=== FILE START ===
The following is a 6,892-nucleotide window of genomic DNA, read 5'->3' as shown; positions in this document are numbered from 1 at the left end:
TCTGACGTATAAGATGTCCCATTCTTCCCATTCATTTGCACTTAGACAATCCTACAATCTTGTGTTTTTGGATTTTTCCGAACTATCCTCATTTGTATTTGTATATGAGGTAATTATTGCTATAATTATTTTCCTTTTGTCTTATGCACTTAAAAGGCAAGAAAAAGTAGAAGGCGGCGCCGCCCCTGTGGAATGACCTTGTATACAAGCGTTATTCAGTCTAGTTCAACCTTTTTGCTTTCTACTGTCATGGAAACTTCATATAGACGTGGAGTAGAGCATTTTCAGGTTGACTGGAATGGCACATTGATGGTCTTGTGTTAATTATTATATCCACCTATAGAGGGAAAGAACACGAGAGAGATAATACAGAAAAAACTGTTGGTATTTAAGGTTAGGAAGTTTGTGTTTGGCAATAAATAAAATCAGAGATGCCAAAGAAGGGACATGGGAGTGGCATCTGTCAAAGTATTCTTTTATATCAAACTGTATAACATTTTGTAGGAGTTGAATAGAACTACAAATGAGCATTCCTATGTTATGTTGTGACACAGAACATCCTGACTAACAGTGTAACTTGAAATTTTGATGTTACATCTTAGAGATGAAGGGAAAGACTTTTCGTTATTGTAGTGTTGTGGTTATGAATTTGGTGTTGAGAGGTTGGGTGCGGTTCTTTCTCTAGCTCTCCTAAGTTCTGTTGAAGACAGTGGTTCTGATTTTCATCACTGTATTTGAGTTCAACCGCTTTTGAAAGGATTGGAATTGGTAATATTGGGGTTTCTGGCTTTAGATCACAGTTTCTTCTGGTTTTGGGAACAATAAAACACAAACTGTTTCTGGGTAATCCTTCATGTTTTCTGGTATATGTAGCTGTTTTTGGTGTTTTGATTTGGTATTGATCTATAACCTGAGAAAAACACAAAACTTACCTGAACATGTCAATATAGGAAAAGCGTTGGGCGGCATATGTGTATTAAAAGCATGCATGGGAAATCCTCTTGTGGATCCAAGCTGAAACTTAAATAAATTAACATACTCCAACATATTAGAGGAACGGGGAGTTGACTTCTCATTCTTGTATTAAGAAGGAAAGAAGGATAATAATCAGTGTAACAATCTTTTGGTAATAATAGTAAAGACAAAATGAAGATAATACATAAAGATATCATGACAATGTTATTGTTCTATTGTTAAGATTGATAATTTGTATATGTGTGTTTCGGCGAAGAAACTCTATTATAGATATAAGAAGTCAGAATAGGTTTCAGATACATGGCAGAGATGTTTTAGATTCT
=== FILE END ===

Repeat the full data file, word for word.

The following is a 6,892-nucleotide window of genomic DNA, read 5'->3' as shown; positions in this document are numbered from 1 at the left end:
TCTGACGTATAAGATGTCCCATTCTTCCCATTCATTTGCACTTAGACAATCCTACAATCTTGTGTTTTTGGATTTTTCCGAACTATCCTCATTTGTATTTGTATATGAGGTAATTATTGCTATAATTATTTTCCTTTTGTCTTATGCACTTAAAAGGCAAGAAAAAGTAGAAGGCGGCGCCGCCCCTGTGGAATGACCTTGTATACAAGCGTTATTCAGTCTAGTTCAACCTTTTTGCTTTCTACTGTCATGGAAACTTCATATAGACGTGGAGTAGAGCATTTTCAGGTTGACTGGAATGGCACATTGATGGTCTTGTGTTAATTATTATATCCACCTATAGAGGGAAAGAACACGAGAGAGATAATACAGAAAAAACTGTTGGTATTTAAGGTTAGGAAGTTTGTGTTTGGCAATAAATAAAATCAGAGATGCCAAAGAAGGGACATGGGAGTGGCATCTGTCAAAGTATTCTTTTATATCAAACTGTATAACATTTTGTAGGAGTTGAATAGAACTACAAATGAGCATTCCTATGTTATGTTGTGACACAGAACATCCTGACTAACAGTGTAACTTGAAATTTTGATGTTACATCTTAGAGATGAAGGGAAAGACTTTTCGTTATTGTAGTGTTGTGGTTATGAATTTGGTGTTGAGAGGTTGGGTGCGGTTCTTTCTCTAGCTCTCCTAAGTTCTGTTGAAGACAGTGGTTCTGATTTTCATCACTGTATTTGAGTTCAACCGCTTTTGAAAGGATTGGAATTGGTAATATTGGGGTTTCTGGCTTTAGATCACAGTTTCTTCTGGTTTTGGGAACAATAAAACACAAACTGTTTCTGGGTAATCCTTCATGTTTTCTGGTATATGTAGCTGTTTTTGGTGTTTTGATTTGGTATTGATCTATAACCTGAGAAAAACACAAAACTTACCTGAACATGTCAATATAGGAAAAGCGTTGGGCGGCATATGTGTATTAAAAGCATGCATGGGAAATCCTCTTGTGGATCCAAGCTGAAACTTAAATAAATTAACATACTCCAACATATTAGAGGAACGGGGAGTTGACTTCTCATTCTTGTATTAAGAAGGAAAGAAGGATAATAATCAGTGTAACAATCTTTTGGTAATAATAGTAAAGACAAAATGAAGATAATACATAAAGATATCATGACAATGTTATTGTTCTATTGTTAAGATTGATAATTTGTATATGTGTGTTTCGGCGAAGAAACTCTATTATAGATATAAGAAGTCAGAATAGGTTTCAGATACATGGCAGAGATGTTTTAGATTCT